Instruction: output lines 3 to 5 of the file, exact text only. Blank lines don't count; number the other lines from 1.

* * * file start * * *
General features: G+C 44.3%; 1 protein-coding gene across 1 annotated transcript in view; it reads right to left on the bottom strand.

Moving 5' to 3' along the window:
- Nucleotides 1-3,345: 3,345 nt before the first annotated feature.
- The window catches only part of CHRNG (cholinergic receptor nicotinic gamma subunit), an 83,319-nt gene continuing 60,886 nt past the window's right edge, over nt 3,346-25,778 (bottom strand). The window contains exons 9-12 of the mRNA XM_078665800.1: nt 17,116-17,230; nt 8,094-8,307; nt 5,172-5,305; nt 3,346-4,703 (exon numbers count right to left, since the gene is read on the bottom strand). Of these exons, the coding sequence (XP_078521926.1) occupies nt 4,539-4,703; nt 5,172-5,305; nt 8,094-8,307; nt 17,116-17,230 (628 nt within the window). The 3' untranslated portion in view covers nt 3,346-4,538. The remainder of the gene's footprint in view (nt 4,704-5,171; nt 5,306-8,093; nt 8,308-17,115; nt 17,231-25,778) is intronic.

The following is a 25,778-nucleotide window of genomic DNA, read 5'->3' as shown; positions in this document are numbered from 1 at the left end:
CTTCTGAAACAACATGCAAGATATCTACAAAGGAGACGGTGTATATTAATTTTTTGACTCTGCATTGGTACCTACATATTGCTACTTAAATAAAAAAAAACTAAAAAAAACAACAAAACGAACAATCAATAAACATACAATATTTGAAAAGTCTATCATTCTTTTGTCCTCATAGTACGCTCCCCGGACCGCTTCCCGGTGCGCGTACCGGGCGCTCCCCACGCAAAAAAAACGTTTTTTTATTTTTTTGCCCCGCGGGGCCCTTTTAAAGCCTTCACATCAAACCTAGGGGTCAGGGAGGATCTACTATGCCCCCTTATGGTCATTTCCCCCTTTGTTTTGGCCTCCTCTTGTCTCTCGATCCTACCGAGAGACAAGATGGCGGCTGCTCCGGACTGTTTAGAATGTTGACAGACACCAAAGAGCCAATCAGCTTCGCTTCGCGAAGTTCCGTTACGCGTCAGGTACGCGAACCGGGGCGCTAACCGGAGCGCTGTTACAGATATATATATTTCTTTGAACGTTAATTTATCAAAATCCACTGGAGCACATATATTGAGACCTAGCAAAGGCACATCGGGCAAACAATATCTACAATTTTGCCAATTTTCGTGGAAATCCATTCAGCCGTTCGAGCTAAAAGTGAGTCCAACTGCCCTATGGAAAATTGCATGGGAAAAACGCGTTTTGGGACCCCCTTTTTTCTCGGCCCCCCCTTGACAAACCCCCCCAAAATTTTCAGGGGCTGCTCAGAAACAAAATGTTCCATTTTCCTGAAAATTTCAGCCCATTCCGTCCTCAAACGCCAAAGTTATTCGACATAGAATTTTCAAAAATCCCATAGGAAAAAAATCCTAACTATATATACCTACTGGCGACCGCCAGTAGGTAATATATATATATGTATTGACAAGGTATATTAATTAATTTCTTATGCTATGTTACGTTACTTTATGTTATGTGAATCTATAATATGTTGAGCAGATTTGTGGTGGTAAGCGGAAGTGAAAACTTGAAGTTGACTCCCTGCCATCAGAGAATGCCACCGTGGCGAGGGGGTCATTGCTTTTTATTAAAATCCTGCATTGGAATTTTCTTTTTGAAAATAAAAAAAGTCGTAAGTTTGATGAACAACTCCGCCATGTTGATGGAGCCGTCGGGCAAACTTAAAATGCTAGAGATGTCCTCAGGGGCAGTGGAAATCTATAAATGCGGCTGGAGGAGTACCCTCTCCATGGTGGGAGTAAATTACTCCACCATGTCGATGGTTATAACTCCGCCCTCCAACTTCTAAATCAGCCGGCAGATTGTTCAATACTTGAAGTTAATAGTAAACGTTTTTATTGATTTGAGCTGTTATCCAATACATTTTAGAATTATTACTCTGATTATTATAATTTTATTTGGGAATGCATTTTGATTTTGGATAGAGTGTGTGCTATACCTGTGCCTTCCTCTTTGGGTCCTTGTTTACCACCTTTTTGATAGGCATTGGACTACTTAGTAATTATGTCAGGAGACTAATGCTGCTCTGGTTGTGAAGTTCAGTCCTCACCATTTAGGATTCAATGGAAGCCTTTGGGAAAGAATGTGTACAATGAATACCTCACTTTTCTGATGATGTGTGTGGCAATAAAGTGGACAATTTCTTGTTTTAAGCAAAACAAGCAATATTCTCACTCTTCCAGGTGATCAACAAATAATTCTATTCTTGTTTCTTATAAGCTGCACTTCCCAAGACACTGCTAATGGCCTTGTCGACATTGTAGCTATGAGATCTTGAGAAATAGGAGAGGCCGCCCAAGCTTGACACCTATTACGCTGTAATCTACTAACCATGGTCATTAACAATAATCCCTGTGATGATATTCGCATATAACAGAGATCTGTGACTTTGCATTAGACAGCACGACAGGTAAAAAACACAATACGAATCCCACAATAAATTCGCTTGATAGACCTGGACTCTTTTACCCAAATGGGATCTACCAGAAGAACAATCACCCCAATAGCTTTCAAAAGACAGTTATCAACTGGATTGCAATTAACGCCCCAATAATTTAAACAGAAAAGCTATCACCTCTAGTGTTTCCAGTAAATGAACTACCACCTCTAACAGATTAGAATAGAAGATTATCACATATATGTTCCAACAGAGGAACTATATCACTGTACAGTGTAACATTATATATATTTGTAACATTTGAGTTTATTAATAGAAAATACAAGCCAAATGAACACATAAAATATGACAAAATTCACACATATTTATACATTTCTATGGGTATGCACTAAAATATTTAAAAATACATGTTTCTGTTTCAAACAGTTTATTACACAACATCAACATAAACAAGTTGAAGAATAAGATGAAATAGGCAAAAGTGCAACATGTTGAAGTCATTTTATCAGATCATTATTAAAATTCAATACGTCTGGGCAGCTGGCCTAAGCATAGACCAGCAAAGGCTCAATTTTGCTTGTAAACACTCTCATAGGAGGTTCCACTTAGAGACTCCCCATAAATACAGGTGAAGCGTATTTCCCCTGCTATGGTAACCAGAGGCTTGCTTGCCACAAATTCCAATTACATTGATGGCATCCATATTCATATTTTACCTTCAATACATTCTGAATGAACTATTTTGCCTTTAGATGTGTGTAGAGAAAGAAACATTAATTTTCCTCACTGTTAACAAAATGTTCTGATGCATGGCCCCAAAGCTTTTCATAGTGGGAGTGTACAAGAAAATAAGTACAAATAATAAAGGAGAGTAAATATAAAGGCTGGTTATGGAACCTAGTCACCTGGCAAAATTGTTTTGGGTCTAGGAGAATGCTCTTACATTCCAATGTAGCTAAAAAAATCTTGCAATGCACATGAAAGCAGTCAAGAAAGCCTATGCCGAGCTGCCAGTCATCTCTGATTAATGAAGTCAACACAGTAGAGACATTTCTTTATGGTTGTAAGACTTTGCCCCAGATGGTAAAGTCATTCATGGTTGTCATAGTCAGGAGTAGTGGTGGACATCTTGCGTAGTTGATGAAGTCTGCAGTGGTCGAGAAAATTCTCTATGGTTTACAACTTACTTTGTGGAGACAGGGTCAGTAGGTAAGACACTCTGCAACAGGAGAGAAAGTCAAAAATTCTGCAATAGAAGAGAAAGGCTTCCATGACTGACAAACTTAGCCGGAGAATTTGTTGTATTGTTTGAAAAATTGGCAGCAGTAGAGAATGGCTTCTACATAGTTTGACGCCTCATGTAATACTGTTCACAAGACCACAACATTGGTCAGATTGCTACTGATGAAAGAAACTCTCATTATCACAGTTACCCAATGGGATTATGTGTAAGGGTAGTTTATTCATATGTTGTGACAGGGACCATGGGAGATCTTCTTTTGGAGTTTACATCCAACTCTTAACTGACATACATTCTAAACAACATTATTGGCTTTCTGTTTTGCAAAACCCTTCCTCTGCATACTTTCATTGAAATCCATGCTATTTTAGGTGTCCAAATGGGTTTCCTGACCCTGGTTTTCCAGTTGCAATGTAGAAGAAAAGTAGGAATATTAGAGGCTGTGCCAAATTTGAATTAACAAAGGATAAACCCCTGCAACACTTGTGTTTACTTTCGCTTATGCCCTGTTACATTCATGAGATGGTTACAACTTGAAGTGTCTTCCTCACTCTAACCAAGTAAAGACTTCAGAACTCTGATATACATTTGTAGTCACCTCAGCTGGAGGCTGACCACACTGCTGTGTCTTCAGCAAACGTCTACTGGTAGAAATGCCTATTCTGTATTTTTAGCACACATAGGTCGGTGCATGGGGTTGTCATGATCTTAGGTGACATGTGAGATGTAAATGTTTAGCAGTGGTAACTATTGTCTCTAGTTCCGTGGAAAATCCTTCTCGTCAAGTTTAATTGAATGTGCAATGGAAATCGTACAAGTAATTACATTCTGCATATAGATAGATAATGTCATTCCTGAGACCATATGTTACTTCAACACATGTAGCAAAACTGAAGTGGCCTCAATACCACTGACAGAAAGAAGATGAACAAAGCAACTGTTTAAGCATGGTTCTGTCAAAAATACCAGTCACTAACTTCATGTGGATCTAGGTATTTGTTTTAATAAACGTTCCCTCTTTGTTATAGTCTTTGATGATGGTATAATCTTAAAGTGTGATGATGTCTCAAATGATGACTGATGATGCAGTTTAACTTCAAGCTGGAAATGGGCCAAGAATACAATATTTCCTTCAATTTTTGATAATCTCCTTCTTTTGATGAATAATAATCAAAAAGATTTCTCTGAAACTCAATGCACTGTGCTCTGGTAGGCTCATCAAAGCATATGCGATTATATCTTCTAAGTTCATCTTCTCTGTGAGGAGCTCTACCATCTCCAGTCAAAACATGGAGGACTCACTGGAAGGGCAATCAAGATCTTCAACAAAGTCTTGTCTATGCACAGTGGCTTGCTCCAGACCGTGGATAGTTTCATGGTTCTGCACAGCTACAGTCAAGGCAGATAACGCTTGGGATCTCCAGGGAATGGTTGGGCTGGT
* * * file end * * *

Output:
- Nucleotides 1-3,345: 3,345 nt before the first annotated feature.
- The window catches only part of CHRNG (cholinergic receptor nicotinic gamma subunit), an 83,319-nt gene continuing 60,886 nt past the window's right edge, over nt 3,346-25,778 (bottom strand). The window contains exons 9-12 of the mRNA XM_078665800.1: nt 17,116-17,230; nt 8,094-8,307; nt 5,172-5,305; nt 3,346-4,703 (exon numbers count right to left, since the gene is read on the bottom strand). Of these exons, the coding sequence (XP_078521926.1) occupies nt 4,539-4,703; nt 5,172-5,305; nt 8,094-8,307; nt 17,116-17,230 (628 nt within the window). The 3' untranslated portion in view covers nt 3,346-4,538. The remainder of the gene's footprint in view (nt 4,704-5,171; nt 5,306-8,093; nt 8,308-17,115; nt 17,231-25,778) is intronic.

The following is a 25,778-nucleotide window of genomic DNA, read 5'->3' as shown; positions in this document are numbered from 1 at the left end: